The first thing I was aware of was a general feeling of numbness. It was all over my body, so engulfing that it felt like I didn’t have a body at all. I wondered if I was laying down, or floating. And if I was laying down, where was I?
I opened my eyes. The only difference was that instead of everything being the usual black hues a person sees when their eyes are closed, everything was a foggy white. Am I blind, I thought? And if so, are my other senses enhanced? Because I’m all about being a superhero.
“Hello? Sir, are you awake?” said a female voice, somewhere in the haze.
I tried to answer, (assuming she was talking to me) but it seems that I’d left my mouth in my other pants (is that even a saying anymore?) and all I could get out was a string of drool and random vowels.
“Aaaaaeeeeeoo?” I responded casually.
“It’s alright if you can’t talk sir. One of the side effects of the medication is dry mouth. Here, have some water,” the voice said. “Wait a minute, let’s get your eyes clear first.”
I felt a cloth rubbed across my eyes and my vision cleared. I looked around to get my bearings. I was on a bed in a white room, surrounded by white things. White walls, white towels, white curtains and white uniforms. The only things that weren’t white were the IV bags and the tubes going into my arms. One bag-tube combination was a very bright, dark red. Blood. I was in a hospital.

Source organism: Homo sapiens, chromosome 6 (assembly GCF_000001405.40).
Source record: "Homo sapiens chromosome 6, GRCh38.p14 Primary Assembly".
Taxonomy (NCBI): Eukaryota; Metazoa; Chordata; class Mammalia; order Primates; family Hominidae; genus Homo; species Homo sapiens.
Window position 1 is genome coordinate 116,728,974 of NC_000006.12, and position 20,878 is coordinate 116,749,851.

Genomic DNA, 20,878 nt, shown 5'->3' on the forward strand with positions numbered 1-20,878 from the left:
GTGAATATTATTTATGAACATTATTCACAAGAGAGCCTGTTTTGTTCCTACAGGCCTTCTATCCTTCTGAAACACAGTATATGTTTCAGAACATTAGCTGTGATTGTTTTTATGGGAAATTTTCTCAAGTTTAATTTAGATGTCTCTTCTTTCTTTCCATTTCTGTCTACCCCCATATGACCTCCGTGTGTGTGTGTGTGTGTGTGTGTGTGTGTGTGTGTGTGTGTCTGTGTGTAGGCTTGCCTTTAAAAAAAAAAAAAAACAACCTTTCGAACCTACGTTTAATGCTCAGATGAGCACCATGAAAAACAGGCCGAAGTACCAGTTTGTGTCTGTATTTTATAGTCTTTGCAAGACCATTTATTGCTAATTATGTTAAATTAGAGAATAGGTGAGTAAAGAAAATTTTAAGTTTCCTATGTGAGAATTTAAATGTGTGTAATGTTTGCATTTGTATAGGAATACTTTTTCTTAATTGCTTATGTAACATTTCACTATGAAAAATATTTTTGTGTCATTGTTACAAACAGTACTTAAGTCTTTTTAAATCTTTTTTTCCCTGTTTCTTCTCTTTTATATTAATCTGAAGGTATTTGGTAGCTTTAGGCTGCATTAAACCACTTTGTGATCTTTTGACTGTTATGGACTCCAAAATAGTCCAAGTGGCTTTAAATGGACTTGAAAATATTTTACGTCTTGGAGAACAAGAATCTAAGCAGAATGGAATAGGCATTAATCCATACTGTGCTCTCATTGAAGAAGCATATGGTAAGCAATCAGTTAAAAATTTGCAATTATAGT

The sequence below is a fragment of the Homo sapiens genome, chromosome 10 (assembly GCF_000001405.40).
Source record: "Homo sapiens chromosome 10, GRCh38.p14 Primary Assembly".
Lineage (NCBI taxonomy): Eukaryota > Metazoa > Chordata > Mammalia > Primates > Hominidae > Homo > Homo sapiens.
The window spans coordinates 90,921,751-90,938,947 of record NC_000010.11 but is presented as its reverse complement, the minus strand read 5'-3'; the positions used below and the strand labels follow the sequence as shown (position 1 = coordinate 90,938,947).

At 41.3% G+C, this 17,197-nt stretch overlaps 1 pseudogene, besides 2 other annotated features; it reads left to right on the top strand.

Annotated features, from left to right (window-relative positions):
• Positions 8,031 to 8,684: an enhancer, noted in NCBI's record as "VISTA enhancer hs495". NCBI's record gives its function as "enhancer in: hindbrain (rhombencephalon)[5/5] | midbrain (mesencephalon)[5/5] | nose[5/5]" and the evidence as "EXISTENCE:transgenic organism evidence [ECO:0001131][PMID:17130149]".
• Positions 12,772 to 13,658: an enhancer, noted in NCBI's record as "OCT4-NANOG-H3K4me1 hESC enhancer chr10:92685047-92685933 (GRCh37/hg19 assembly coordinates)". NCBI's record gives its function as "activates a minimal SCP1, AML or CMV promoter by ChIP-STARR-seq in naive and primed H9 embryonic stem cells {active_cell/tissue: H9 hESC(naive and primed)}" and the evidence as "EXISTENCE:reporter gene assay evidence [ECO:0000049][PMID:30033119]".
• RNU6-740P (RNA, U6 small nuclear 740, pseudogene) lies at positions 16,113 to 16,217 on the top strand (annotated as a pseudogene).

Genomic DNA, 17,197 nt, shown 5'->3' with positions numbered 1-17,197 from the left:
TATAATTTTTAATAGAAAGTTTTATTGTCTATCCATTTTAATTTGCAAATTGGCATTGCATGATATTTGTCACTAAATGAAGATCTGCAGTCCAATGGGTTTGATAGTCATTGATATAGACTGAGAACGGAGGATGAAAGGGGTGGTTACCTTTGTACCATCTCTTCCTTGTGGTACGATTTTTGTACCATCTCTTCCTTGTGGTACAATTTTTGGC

I slowly turned my head to my right. There was my family. I instantly felt depressed and embarrassed.
My mother took a step forward and pushed the IV stand to the side so she could put her hand on mine. Her cheeks were wet.
“Hello son. How are you feeling?”
“Head hurtsh,” I managed to say.
“No shit,” I vaguely heard my father say. “You banged the crap out of your head on the floor. You have no idea how much blood I had to clean.”
“Hush Lloyd,” my mother turned her head to admonish my father. “He really doesn’t need to hear that right now. Go buy a soda or something from the cafeteria.” She turned back to me and gave me the saddest smile I had ever seen. It broke what was left of my heart. My father muttered under his breath as he left the room.
“So why did you do it son?” Mom asked me.
I turned away. Partly out of disgust that I had failed, partly because I didn’t know how to explain it to her. I wasn’t sure I understood it myself.
“Please son, I want to know what I can do to help you.”
Leave it to a mom. They carry you (unbidden, I’d like to point out) for nine months, in their bodies and they think they own you. They’re always proud of your accomplishments, always there to make you feel better when you’re sick, damn, stupid supportive of you in the choices you make in life. It’s enough to make you… well, not do what I did, but it sure makes you wonder if you tell her you love her enough. It’s that crazy combination of love and guilt that helps form us into whatever we are as adults. And today I felt as if I’ve failed her.
“I dunno,” I mumbled.
“Ma’am,” the voice of the nurse on my left returned. “He’s still recovering. It may be best to let him rest a little while longer.”
My mom nodded weakly and gave me that damn pitiful smile again. Then she turned and took my little brother’s arm and began to walk out of the room. My brother broke free and ran over to my bed. Great, just what I need. What do I say to him? Not only does he look up to me, I’m not entirely sure he gets what happened.